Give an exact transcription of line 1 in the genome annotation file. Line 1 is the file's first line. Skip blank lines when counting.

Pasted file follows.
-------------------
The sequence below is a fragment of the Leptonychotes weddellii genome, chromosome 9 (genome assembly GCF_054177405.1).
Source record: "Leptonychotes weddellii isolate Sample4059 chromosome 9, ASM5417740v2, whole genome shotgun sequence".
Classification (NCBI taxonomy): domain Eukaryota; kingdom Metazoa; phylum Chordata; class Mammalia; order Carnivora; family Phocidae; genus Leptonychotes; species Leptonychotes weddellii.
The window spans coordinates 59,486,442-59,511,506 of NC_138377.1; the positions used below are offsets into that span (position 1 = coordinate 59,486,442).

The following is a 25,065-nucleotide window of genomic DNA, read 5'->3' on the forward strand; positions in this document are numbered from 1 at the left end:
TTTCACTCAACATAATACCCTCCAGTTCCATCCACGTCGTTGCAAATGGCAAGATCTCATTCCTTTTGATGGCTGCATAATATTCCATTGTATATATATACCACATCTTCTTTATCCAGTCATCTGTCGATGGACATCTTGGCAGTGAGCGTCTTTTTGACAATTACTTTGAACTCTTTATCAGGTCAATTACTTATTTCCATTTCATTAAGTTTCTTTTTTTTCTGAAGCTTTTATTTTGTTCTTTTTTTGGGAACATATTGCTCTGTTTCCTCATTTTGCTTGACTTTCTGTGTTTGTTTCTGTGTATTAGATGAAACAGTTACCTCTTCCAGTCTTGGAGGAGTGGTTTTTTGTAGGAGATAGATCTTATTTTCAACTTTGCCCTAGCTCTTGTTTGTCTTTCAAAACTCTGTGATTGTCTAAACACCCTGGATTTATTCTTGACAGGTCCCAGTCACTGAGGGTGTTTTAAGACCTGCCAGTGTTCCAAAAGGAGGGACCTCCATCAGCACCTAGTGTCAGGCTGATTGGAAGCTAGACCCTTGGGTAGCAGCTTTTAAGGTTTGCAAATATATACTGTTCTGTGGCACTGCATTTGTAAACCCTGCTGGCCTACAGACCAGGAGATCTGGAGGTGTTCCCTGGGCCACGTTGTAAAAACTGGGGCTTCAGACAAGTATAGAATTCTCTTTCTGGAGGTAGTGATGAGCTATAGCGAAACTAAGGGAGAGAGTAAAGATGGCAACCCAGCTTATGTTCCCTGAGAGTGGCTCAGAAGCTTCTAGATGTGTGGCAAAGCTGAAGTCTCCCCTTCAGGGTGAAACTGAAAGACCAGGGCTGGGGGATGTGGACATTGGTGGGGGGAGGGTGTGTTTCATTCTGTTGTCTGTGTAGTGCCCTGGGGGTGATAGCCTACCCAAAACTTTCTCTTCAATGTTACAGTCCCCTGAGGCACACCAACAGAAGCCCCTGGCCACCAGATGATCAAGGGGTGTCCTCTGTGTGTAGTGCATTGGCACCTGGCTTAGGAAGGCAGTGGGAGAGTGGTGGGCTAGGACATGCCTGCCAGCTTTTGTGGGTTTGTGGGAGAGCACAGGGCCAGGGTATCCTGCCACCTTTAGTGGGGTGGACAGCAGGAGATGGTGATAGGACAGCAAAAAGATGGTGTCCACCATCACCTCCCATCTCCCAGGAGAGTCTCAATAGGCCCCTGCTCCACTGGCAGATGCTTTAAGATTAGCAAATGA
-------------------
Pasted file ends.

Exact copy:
The sequence below is a fragment of the Leptonychotes weddellii genome, chromosome 9 (genome assembly GCF_054177405.1).